"Transcendence" Review: Craig's First Take

Photo Credit: Photo by Peter Mountain - © 2013 Alcon Entertainment, LLC. All Rights Reserved

So there is a surprisingly strong sci-fi film that no one seems to like coming to theaters this weekend called “Transcendence”. It's been beaten to a bloody pulp on Rotten Tomatoes, called a big idea movie that’s also narratively inert. Say it ain’t so. Aren’t big ideas why we go to the movies in the first place? Or is it just to watch animated squirrels in 3-D?

Well I stand firm on cinematographer Wally Pfister’s directorial debut, "Transcendence" is uniquely adult and also filled with something you don’t see much of in movies today-something to think about.

The film casts Johnny Depp as Will Caster, a scientist trying to use artificial intelligence in order to advance the brain and the planet. He’s shot within the first couple moments of the film, the victim of a fringe group called RIFT who is against any technology that could possibly develop its own God-complex. Will’s wife, Evelyn (Rebecca Hall), gets the somewhat farfetched idea of uploading Will’s consciousness onto a hard drive, an idea that surprisingly works, although while she believes it may actually be Will, her partner Max (Paul Bettany) finds certain aspects of Tamagatchi-Will concerning and joins up with RIFT.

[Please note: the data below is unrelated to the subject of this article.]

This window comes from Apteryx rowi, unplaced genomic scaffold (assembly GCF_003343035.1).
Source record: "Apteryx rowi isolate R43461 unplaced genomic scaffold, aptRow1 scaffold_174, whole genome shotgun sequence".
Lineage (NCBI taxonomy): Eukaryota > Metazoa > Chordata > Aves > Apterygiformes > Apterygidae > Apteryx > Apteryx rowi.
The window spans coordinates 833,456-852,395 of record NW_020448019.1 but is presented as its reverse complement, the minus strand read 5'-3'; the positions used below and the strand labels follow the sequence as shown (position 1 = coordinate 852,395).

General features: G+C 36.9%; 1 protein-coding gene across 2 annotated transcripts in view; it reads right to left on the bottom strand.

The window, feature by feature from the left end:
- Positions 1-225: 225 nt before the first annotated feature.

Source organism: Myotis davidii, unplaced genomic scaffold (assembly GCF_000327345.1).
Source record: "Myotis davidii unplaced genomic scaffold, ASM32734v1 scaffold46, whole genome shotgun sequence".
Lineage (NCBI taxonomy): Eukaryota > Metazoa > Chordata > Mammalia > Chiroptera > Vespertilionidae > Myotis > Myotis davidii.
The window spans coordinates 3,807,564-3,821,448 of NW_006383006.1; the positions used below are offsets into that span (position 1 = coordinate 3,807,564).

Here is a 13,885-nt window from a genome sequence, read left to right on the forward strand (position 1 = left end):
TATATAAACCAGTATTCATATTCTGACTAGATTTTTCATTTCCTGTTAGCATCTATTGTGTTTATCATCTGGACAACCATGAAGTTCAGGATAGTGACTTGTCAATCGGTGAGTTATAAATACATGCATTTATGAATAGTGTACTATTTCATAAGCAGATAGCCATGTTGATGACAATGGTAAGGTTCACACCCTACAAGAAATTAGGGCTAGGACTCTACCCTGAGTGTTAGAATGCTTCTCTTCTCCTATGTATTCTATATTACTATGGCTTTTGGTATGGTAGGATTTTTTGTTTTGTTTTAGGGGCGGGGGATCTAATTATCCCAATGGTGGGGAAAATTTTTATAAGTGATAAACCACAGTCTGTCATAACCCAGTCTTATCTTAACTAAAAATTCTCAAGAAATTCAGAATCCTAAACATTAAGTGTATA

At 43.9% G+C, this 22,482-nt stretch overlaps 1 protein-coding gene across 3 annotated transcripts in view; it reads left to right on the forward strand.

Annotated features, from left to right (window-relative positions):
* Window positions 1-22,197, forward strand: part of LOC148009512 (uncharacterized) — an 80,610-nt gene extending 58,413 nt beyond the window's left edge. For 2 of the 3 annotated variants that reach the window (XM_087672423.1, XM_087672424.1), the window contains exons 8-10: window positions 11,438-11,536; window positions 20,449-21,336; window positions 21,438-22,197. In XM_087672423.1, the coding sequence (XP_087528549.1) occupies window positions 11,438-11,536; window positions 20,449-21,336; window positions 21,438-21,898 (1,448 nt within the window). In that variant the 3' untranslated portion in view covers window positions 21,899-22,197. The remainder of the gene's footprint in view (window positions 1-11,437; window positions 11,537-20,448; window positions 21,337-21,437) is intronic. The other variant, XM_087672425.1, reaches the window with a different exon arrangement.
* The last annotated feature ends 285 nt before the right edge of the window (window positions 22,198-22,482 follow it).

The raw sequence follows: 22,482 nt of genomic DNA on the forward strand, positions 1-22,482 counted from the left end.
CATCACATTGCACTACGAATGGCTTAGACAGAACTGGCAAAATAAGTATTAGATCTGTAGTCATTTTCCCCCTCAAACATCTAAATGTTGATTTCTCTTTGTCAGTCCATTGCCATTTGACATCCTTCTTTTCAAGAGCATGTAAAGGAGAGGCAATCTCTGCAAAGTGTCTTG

Will has bigger ideas though. He is soon healing the wounded and the planet through the use of nano-technology, but does he have Jesus-like intentions or is he creating an army as Morgan Freeman’s professor and Cillian Murphy’s cop would have us believe? Jack Paglen’s script deserves credit; this is a movie that questions whether one man can be trusted with unlimited power, whether that man is in fact human at all, and what’s more dangerous, his power or the people who fear that he has it? Sure, the plotting gets carried away at times (zombies? Really Paglen?) but to say it’s not trying is absurd and I’ll go one further and give the ending another high five as it favors brainy and socially conscious over big, loud, and stupid.

As for Pfister, who has been a director of photography on many of Christopher Nolan’s films, his directorial debut is a fine one. “Transcendence” suffers from a slow pacing at times but it’s beautiful, menacing, and unpredictable in its attempts to entertain and bring up interesting ideas. The cast works well here too, although Depp takes playing a machine to mostly stiff levels. But this is really a thriller that’s trying hard to follow in Nolan’s footsteps and even though it’s a little bit too silly to really get there, I liked and respected what it tries to do. “Transcendence” is a way better movie than its getting credit for.